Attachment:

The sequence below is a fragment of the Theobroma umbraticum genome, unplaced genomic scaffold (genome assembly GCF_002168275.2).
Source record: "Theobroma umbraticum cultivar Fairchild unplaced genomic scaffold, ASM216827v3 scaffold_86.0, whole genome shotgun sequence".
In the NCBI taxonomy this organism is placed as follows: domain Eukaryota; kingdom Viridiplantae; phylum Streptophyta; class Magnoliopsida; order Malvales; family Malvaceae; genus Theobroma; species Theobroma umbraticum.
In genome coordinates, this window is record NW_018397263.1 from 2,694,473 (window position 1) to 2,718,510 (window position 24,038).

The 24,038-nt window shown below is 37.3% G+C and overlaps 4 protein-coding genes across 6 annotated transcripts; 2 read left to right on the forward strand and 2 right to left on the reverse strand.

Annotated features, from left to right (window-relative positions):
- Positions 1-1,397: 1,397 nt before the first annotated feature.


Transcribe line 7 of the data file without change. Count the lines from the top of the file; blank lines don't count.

- Positions 1-1,397: 1,397 nt before the first annotated feature.